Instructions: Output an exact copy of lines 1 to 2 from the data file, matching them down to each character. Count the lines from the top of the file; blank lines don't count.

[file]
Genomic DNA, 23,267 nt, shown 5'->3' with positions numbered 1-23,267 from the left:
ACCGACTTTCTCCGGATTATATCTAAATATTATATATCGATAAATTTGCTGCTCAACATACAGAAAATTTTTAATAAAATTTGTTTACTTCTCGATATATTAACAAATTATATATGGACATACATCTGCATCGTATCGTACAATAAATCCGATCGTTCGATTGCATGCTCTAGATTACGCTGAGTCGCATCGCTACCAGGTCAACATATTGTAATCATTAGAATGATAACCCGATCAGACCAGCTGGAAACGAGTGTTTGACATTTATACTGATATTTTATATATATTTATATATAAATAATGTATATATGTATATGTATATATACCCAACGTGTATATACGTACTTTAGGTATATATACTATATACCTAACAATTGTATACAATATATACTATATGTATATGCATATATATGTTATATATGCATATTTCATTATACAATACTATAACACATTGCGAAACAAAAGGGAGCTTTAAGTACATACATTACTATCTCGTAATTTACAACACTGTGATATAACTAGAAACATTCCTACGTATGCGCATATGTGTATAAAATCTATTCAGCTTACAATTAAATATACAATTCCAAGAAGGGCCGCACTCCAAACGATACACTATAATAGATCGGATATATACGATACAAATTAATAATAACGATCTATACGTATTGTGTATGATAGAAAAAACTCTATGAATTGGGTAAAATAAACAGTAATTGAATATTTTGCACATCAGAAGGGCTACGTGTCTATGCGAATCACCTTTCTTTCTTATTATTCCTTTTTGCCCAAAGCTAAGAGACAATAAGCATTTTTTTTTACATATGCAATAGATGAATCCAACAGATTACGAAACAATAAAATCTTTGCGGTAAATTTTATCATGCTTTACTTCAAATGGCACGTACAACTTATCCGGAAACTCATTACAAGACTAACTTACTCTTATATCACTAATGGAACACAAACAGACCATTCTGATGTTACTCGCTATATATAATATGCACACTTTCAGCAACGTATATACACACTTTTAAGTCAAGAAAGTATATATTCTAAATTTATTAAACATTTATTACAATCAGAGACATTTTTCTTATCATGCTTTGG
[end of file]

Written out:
Genomic DNA, 23,267 nt, shown 5'->3' with positions numbered 1-23,267 from the left:
ACCGACTTTCTCCGGATTATATCTAAATATTATATATCGATAAATTTGCTGCTCAACATACAGAAAATTTTTAATAAAATTTGTTTACTTCTCGATATATTAACAAATTATATATGGACATACATCTGCATCGTATCGTACAATAAATCCGATCGTTCGATTGCATGCTCTAGATTACGCTGAGTCGCATCGCTACCAGGTCAACATATTGTAATCATTAGAATGATAACCCGATCAGACCAGCTGGAAACGAGTGTTTGACATTTATACTGATATTTTATATATATTTATATATAAATAATGTATATATGTATATGTATATATACCCAACGTGTATATACGTACTTTAGGTATATATACTATATACCTAACAATTGTATACAATATATACTATATGTATATGCATATATATGTTATATATGCATATTTCATTATACAATACTATAACACATTGCGAAACAAAAGGGAGCTTTAAGTACATACATTACTATCTCGTAATTTACAACACTGTGATATAACTAGAAACATTCCTACGTATGCGCATATGTGTATAAAATCTATTCAGCTTACAATTAAATATACAATTCCAAGAAGGGCCGCACTCCAAACGATACACTATAATAGATCGGATATATACGATACAAATTAATAATAACGATCTATACGTATTGTGTATGATAGAAAAAACTCTATGAATTGGGTAAAATAAACAGTAATTGAATATTTTGCACATCAGAAGGGCTACGTGTCTATGCGAATCACCTTTCTTTCTTATTATTCCTTTTTGCCCAAAGCTAAGAGACAATAAGCATTTTTTTTTACATATGCAATAGATGAATCCAACAGATTACGAAACAATAAAATCTTTGCGGTAAATTTTATCATGCTTTACTTCAAATGGCACGTACAACTTATCCGGAAACTCATTACAAGACTAACTTACTCTTATATCACTAATGGAACACAAACAGACCATTCTGATGTTACTCGCTATATATAATATGCACACTTTCAGCAACGTATATACACACTTTTAAGTCAAGAAAGTATATATTCTAAATTTATTAAACATTTATTACAATCAGAGACATTTTTCTTATCATGCTTTGG